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) -- Who says the short week before Thanksgiving has to be boring? On Tuesday



, a Magic Formula Investing stock for the majority of the year, announced a deal to be taken private for $43.50 a share, a premium of about 16% to the closing price on Monday. Many analysts, me included, expect another 10% or so to be tacked on to that price before a deal is finalized.

This once again brings to light another advantage of investing in value stocks: the heightened possibility that these stocks will be acquired.

As Joel Greenblatt, the founder of Magic Formula Investing, points out in

The Little Book that Beats the Market

, there are plenty of factors that can drive up the stock of a cheaply valued company.

First, once a stock gets low enough, it reaches the radar screen of value-based investors.

Second, the company itself may find its stock an attractive investment and put capital to work by buying back shares and lowering the share count. This leads to price appreciation because each share earns a larger portion of profits.

Third, a competitor or private equity group could find the entire company attractive at the market price and decide to purchase it outright.

The best part about buyouts is that they are nearly always at a premium to the current market price of the company. This makes sense: Investors would be unwilling to sell their shares unless they could realize an acceptable return. Often, the market value premium is significant. In some years it has been as high as 50%, although recently most takeouts have had premiums of 30% to 40%.

Cheap stocks are prime candidates for acquisition, and good companies at cheap prices are even better buyout bait. These are exactly the companies for which the Magic Formula screen was designed. 2010 was a very active year for Magic Formula stock buyouts (dates are when the deals were announced). The average premium was more than 40%.

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  • Bare Escentuals (ticker was BARE), acquired in January by Shiseido for $1.7 billion ($18.20/share). 43% premium.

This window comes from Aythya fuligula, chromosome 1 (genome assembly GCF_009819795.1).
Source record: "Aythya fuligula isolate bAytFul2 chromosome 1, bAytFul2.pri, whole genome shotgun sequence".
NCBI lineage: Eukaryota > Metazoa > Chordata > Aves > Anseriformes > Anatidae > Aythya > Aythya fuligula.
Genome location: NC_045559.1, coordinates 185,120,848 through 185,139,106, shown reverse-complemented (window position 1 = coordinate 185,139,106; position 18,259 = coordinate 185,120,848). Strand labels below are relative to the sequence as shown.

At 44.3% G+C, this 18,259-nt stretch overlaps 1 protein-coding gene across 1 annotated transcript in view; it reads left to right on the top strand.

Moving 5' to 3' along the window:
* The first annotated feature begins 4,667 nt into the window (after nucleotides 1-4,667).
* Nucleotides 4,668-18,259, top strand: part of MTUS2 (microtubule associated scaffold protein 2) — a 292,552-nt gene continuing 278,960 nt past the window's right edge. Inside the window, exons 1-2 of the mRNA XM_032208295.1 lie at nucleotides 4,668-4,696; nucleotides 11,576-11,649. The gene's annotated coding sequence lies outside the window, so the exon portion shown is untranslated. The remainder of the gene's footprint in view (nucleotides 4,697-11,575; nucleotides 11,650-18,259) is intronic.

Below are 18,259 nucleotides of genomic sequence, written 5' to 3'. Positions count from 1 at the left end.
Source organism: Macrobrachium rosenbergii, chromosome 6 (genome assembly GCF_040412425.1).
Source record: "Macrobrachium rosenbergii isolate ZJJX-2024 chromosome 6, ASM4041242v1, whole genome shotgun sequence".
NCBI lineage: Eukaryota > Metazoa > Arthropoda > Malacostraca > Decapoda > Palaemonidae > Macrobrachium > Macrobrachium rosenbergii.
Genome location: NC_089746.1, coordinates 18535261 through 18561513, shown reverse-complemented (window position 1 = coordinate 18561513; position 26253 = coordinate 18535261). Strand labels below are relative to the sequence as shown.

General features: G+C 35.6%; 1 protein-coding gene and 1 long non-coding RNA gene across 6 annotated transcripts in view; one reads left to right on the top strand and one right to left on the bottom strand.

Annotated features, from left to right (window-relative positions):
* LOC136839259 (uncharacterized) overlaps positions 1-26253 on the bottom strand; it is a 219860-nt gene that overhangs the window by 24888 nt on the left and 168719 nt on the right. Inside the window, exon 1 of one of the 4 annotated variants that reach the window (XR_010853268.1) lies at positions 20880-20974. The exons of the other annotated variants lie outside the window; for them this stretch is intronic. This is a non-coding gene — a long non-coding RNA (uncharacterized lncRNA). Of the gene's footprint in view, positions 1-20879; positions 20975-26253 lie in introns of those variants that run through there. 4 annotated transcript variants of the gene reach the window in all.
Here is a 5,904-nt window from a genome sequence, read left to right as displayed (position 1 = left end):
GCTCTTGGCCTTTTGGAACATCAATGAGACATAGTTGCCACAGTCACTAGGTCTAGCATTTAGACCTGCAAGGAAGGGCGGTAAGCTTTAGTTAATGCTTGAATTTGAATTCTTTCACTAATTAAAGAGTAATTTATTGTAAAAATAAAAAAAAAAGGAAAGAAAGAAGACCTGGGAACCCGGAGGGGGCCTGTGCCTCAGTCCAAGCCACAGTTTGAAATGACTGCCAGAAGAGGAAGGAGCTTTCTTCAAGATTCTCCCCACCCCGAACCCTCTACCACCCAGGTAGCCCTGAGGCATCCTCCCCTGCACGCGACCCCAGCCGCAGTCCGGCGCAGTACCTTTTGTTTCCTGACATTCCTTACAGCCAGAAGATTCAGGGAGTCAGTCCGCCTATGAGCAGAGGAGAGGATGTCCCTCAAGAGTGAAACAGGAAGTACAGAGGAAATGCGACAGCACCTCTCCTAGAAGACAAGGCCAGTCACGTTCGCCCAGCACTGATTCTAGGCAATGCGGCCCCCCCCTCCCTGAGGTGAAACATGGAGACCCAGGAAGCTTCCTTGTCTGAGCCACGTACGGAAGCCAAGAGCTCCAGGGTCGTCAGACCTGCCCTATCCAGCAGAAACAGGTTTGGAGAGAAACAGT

• K-Tron (ticker was KTII), acquired in January by Hillenbrand (HI) for $390 million ($150/share). 32% premium.
  • COMSYS IT Partners (ticker was CITP), acquired in February by Manpower (MAN) for $431 million ($17.65/share). 33% premium.
  • DynCorp (ticker was DCP), acquired in April by Cerberus Capital for $1 billion ($17.55/share). 49% premium.
  • Interactive Data (ticker was IDC), acquired in May by Silver Lake/Warburg Pincus for $3.4 billion ($33.86/share). 33% premium.
  • Odyssey Healthcare (ticker was ODSY), acquired in May by Gentiva (GTIV) for $1 billion ($27/share). 40% premium.
  • Sybase (ticker was SY), acquired in May by SAP (SAP) for $5.8 billion ($65/share). 44% premium.
  • DivX (ticker was DIVX), acquired in June by Sonic Solutions (SNIC) for $323 million ($9.25/share). 33% premium.
  • Hewitt Associates (ticker was HEW), acquired in July by Aon (AON) for $4.9 billion ($50/share). 41% premium.
  • Gymboree (ticker was GYMB) acquired in October by Bain Capital for $1.8 billion ($65.40/share). 57% premium to predeal chatter.

For the end of 2010 and into 2011, there is no shortage of current Magic Formula stocks with plenty of buyout rumors swirling around them. Here are a few of the more prominent ones:

  • Seagate (STX) has a new rumor every week. Here's the latest one. Competitor Western Digital (WDC) is often mentioned as well.
  • Aeropostaleundefined is just one of several retail targets mentioned here.
  • Citigroup says that both Veeco Instruments (VECO) and Teradyne (TER) are attractive leveraged buyouts in chip equipment.

Buyouts are a quick way to make a big profit, and they are most common among quality value stocks. They're just another reason to consider making the Magic Formula Investing strategy your investing strategy.

At the time of publication, Alexander owned shares of Western Digital, Veeco Instruments and J. Crew.

--Written by Steve Alexander of


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This commentary comes from an independent investor or market observer as part of TheStreet guest contributor program. The views expressed are those of the author and do not necessarily represent the views of TheStreet or its management.